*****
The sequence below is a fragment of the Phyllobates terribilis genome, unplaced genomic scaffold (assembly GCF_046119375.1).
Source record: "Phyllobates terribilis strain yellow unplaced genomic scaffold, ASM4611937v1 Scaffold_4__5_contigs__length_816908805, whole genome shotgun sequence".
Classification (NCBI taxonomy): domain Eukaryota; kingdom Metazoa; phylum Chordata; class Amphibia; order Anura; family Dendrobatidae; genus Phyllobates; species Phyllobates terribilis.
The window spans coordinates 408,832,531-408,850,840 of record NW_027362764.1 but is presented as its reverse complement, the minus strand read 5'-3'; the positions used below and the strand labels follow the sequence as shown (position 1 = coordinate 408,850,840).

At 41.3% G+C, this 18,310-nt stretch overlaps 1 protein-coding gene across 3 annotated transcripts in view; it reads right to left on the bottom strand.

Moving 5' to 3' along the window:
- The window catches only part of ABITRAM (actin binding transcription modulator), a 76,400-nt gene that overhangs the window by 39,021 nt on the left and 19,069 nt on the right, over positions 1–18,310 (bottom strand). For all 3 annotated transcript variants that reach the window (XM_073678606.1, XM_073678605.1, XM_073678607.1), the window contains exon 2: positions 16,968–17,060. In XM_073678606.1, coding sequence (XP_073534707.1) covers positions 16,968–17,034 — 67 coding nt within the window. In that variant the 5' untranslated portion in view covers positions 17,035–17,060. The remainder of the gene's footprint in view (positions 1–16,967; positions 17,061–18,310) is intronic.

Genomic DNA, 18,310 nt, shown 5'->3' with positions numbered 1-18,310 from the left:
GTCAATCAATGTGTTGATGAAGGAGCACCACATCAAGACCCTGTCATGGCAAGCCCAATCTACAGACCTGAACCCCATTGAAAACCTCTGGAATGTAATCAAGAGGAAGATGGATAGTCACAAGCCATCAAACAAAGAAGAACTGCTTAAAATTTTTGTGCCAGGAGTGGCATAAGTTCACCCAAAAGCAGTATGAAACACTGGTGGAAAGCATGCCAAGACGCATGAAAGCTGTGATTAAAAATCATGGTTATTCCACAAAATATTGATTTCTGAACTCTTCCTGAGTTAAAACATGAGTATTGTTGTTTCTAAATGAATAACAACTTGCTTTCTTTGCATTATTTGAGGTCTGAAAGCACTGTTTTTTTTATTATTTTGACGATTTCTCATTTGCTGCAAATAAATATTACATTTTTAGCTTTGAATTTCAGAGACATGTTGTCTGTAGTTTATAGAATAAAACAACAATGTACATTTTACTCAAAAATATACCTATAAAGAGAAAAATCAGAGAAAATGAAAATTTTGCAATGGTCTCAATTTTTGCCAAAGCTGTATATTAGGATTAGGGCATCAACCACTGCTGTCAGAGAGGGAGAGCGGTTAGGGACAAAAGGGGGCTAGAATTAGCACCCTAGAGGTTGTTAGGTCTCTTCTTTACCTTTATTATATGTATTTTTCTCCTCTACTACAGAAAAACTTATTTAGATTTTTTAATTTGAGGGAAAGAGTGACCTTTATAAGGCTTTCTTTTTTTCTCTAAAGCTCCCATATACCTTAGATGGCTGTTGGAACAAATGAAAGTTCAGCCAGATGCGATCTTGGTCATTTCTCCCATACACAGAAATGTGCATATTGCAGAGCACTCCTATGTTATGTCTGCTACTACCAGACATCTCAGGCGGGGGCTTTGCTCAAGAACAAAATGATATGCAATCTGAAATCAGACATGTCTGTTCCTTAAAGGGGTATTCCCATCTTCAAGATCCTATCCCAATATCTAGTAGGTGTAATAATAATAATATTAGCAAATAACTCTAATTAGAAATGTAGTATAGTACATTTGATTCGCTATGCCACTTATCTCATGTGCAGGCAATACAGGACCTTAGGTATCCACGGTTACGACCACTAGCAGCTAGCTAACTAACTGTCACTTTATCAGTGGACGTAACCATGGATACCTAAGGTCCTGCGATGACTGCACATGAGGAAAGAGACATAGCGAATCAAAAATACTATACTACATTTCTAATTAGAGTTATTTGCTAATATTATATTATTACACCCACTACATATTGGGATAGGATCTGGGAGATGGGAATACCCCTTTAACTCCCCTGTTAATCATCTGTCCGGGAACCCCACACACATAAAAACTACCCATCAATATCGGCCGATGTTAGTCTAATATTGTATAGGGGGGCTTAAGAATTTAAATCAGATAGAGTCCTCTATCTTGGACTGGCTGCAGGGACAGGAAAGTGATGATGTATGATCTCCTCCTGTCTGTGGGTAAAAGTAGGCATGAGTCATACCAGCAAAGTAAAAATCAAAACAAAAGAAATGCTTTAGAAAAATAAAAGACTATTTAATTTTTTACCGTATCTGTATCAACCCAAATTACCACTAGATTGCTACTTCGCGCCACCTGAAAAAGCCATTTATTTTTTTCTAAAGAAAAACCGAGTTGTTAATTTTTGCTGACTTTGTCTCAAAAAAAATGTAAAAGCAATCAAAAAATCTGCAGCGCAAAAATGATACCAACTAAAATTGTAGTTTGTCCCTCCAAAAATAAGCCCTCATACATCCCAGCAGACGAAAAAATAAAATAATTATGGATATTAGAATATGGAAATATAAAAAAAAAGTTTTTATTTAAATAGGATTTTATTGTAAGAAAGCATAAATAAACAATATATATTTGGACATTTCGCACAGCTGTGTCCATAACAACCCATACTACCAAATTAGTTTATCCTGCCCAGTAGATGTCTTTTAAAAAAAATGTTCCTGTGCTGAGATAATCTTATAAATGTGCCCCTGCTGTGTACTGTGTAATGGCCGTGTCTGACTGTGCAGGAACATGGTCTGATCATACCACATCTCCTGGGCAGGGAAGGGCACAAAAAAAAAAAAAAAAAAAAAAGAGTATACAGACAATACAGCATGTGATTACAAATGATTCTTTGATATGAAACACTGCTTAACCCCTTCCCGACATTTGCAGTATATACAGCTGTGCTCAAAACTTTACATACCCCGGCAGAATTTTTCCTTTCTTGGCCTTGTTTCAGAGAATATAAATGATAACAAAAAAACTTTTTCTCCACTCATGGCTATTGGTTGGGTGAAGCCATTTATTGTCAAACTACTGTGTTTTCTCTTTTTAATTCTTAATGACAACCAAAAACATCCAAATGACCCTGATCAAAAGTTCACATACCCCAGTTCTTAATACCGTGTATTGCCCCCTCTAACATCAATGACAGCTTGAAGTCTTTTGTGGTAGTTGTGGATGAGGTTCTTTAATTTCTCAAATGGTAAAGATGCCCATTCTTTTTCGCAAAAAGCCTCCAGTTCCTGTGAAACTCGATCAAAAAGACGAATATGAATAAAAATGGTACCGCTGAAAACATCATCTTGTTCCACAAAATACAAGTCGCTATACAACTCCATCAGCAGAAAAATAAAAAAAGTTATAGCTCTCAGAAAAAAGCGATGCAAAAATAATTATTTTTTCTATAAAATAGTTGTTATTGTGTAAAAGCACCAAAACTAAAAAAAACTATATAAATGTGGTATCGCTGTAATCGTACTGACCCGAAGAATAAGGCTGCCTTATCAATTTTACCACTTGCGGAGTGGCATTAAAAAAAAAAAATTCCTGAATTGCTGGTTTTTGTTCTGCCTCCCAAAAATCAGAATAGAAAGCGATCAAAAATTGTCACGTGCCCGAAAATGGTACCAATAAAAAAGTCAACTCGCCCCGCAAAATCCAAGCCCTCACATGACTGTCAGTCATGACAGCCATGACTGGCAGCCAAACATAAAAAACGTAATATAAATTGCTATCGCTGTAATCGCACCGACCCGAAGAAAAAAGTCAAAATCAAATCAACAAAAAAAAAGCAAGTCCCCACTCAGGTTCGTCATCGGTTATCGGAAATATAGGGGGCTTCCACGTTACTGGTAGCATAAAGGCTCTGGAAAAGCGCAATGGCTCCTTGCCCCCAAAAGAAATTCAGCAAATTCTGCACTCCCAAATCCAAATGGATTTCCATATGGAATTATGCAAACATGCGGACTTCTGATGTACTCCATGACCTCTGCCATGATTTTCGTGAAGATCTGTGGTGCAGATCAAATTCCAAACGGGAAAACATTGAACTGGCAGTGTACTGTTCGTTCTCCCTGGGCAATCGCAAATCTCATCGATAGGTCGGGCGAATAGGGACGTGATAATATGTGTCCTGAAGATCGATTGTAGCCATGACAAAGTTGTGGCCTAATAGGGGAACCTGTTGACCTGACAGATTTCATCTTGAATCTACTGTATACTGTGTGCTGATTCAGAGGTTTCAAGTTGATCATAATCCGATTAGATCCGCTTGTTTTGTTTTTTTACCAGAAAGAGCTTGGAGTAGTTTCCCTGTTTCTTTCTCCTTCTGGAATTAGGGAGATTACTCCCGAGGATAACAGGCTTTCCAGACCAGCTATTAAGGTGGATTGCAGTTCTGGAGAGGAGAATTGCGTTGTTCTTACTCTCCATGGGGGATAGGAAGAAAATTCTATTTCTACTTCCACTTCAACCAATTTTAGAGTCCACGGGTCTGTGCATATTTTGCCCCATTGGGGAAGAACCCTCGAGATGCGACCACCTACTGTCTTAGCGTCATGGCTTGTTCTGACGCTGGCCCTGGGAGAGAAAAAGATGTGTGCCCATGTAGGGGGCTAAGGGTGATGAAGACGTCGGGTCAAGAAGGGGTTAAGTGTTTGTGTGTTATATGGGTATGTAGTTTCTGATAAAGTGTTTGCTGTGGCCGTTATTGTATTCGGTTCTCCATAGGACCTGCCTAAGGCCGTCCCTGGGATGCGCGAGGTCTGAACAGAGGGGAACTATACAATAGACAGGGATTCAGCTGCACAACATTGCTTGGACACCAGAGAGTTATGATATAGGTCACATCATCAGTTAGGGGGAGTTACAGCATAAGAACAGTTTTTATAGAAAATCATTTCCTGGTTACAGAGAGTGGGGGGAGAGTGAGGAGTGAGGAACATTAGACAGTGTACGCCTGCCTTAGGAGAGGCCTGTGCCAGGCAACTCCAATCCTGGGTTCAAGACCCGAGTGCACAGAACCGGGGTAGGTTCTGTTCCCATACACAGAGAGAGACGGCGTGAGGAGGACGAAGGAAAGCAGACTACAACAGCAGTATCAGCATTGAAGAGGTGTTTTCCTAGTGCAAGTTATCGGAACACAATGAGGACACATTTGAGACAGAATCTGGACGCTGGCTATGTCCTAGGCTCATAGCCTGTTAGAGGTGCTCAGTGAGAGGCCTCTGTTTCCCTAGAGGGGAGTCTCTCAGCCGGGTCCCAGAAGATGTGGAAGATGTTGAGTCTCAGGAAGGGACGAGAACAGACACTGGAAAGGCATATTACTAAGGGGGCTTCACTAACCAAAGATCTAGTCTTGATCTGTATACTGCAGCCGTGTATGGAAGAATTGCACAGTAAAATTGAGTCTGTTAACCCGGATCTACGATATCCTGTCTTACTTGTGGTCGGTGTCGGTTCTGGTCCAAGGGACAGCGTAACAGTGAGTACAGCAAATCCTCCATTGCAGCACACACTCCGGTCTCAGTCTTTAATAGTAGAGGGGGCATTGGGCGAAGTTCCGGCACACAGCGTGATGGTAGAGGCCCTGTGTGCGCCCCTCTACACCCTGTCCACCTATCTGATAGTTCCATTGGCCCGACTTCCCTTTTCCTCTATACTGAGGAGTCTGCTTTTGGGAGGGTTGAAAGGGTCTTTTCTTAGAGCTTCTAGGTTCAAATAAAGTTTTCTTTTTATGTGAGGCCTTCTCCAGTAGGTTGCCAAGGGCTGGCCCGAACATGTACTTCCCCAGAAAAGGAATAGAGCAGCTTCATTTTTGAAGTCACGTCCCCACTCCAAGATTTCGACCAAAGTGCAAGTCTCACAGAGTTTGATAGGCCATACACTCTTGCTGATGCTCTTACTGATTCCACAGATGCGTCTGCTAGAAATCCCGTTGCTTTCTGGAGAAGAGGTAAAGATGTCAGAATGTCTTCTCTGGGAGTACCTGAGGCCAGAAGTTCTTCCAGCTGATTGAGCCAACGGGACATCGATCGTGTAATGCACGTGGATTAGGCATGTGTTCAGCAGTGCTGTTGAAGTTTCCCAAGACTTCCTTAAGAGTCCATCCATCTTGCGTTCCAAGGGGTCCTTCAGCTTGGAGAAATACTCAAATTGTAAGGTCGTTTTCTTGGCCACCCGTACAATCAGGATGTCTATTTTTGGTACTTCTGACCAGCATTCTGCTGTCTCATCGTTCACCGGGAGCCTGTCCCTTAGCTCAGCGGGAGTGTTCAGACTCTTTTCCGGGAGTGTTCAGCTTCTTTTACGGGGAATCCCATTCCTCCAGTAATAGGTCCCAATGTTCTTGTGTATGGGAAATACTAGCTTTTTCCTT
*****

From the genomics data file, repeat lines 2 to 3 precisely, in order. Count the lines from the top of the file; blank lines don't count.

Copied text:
Source record: "Phyllobates terribilis strain yellow unplaced genomic scaffold, ASM4611937v1 Scaffold_4__5_contigs__length_816908805, whole genome shotgun sequence".
Classification (NCBI taxonomy): domain Eukaryota; kingdom Metazoa; phylum Chordata; class Amphibia; order Anura; family Dendrobatidae; genus Phyllobates; species Phyllobates terribilis.